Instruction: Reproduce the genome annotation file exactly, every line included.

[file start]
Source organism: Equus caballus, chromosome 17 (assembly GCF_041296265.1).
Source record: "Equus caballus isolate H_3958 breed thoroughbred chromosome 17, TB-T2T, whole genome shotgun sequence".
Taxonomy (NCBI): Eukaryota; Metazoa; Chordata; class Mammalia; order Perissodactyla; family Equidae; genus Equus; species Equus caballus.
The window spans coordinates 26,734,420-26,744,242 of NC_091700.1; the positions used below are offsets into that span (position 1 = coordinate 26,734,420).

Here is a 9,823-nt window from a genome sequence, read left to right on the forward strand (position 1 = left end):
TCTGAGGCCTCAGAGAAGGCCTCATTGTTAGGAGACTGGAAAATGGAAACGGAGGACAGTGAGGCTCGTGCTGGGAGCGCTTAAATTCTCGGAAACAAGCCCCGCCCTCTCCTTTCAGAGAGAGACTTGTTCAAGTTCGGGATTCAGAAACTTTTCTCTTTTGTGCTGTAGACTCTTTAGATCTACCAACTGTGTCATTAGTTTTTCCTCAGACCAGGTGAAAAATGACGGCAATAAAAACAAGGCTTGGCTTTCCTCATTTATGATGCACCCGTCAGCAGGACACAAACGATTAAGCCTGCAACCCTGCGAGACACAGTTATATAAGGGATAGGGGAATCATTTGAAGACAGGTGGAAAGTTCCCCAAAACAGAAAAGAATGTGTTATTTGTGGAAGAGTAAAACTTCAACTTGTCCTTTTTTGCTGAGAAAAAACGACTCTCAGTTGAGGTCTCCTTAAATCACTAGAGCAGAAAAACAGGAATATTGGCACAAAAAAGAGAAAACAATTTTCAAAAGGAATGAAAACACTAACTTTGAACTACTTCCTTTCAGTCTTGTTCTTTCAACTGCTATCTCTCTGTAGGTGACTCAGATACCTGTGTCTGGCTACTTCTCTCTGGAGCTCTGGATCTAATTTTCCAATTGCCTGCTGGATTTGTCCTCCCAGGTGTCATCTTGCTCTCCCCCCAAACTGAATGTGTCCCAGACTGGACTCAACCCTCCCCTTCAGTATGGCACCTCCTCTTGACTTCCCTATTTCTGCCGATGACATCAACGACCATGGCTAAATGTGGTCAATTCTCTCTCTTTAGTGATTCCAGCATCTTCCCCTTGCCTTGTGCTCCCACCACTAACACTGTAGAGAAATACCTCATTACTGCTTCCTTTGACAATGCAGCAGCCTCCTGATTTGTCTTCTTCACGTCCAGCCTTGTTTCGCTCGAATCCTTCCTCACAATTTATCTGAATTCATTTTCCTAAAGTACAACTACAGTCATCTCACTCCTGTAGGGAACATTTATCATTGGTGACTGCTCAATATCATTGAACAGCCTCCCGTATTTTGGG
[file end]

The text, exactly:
Source organism: Equus caballus, chromosome 17 (assembly GCF_041296265.1).
Source record: "Equus caballus isolate H_3958 breed thoroughbred chromosome 17, TB-T2T, whole genome shotgun sequence".
Taxonomy (NCBI): Eukaryota; Metazoa; Chordata; class Mammalia; order Perissodactyla; family Equidae; genus Equus; species Equus caballus.
The window spans coordinates 26,734,420-26,744,242 of NC_091700.1; the positions used below are offsets into that span (position 1 = coordinate 26,734,420).

Here is a 9,823-nt window from a genome sequence, read left to right on the forward strand (position 1 = left end):
TCTGAGGCCTCAGAGAAGGCCTCATTGTTAGGAGACTGGAAAATGGAAACGGAGGACAGTGAGGCTCGTGCTGGGAGCGCTTAAATTCTCGGAAACAAGCCCCGCCCTCTCCTTTCAGAGAGAGACTTGTTCAAGTTCGGGATTCAGAAACTTTTCTCTTTTGTGCTGTAGACTCTTTAGATCTACCAACTGTGTCATTAGTTTTTCCTCAGACCAGGTGAAAAATGACGGCAATAAAAACAAGGCTTGGCTTTCCTCATTTATGATGCACCCGTCAGCAGGACACAAACGATTAAGCCTGCAACCCTGCGAGACACAGTTATATAAGGGATAGGGGAATCATTTGAAGACAGGTGGAAAGTTCCCCAAAACAGAAAAGAATGTGTTATTTGTGGAAGAGTAAAACTTCAACTTGTCCTTTTTTGCTGAGAAAAAACGACTCTCAGTTGAGGTCTCCTTAAATCACTAGAGCAGAAAAACAGGAATATTGGCACAAAAAAGAGAAAACAATTTTCAAAAGGAATGAAAACACTAACTTTGAACTACTTCCTTTCAGTCTTGTTCTTTCAACTGCTATCTCTCTGTAGGTGACTCAGATACCTGTGTCTGGCTACTTCTCTCTGGAGCTCTGGATCTAATTTTCCAATTGCCTGCTGGATTTGTCCTCCCAGGTGTCATCTTGCTCTCCCCCCAAACTGAATGTGTCCCAGACTGGACTCAACCCTCCCCTTCAGTATGGCACCTCCTCTTGACTTCCCTATTTCTGCCGATGACATCAACGACCATGGCTAAATGTGGTCAATTCTCTCTCTTTAGTGATTCCAGCATCTTCCCCTTGCCTTGTGCTCCCACCACTAACACTGTAGAGAAATACCTCATTACTGCTTCCTTTGACAATGCAGCAGCCTCCTGATTTGTCTTCTTCACGTCCAGCCTTGTTTCGCTCGAATCCTTCCTCACAATTTATCTGAATTCATTTTCCTAAAGTACAACTACAGTCATCTCACTCCTGTAGGGAACATTTATCATTGGTGACTGCTCAATATCATTGAACAGCCTCCCGTATTTTGGG